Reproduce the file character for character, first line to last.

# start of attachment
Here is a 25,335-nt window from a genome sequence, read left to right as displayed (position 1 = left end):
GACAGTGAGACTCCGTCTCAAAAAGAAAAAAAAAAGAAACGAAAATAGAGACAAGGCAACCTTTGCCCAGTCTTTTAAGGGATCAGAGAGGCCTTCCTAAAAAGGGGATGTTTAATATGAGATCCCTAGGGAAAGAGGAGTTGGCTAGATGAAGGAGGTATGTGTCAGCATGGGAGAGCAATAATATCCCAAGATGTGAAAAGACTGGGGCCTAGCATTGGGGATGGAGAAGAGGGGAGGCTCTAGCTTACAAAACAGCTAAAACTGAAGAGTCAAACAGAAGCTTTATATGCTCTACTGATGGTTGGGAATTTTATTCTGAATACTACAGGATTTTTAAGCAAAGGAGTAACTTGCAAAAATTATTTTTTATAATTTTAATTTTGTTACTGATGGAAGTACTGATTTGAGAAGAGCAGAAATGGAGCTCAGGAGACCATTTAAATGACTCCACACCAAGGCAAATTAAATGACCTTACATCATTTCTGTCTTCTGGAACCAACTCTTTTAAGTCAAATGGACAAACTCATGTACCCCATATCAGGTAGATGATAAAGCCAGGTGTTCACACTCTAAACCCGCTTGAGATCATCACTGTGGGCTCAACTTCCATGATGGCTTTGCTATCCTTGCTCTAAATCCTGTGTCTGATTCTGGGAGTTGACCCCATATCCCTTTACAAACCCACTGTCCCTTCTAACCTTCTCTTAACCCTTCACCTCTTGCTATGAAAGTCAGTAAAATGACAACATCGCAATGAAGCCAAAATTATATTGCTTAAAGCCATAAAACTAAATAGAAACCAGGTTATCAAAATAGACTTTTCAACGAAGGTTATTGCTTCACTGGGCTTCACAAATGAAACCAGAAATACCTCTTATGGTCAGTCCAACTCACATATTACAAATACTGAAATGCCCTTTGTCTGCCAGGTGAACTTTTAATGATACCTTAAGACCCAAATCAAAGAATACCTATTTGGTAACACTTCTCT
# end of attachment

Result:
Here is a 25,335-nt window from a genome sequence, read left to right as displayed (position 1 = left end):
GACAGTGAGACTCCGTCTCAAAAAGAAAAAAAAAAGAAACGAAAATAGAGACAAGGCAACCTTTGCCCAGTCTTTTAAGGGATCAGAGAGGCCTTCCTAAAAAGGGGATGTTTAATATGAGATCCCTAGGGAAAGAGGAGTTGGCTAGATGAAGGAGGTATGTGTCAGCATGGGAGAGCAATAATATCCCAAGATGTGAAAAGACTGGGGCCTAGCATTGGGGATGGAGAAGAGGGGAGGCTCTAGCTTACAAAACAGCTAAAACTGAAGAGTCAAACAGAAGCTTTATATGCTCTACTGATGGTTGGGAATTTTATTCTGAATACTACAGGATTTTTAAGCAAAGGAGTAACTTGCAAAAATTATTTTTTATAATTTTAATTTTGTTACTGATGGAAGTACTGATTTGAGAAGAGCAGAAATGGAGCTCAGGAGACCATTTAAATGACTCCACACCAAGGCAAATTAAATGACCTTACATCATTTCTGTCTTCTGGAACCAACTCTTTTAAGTCAAATGGACAAACTCATGTACCCCATATCAGGTAGATGATAAAGCCAGGTGTTCACACTCTAAACCCGCTTGAGATCATCACTGTGGGCTCAACTTCCATGATGGCTTTGCTATCCTTGCTCTAAATCCTGTGTCTGATTCTGGGAGTTGACCCCATATCCCTTTACAAACCCACTGTCCCTTCTAACCTTCTCTTAACCCTTCACCTCTTGCTATGAAAGTCAGTAAAATGACAACATCGCAATGAAGCCAAAATTATATTGCTTAAAGCCATAAAACTAAATAGAAACCAGGTTATCAAAATAGACTTTTCAACGAAGGTTATTGCTTCACTGGGCTTCACAAATGAAACCAGAAATACCTCTTATGGTCAGTCCAACTCACATATTACAAATACTGAAATGCCCTTTGTCTGCCAGGTGAACTTTTAATGATACCTTAAGACCCAAATCAAAGAATACCTATTTGGTAACACTTCTCT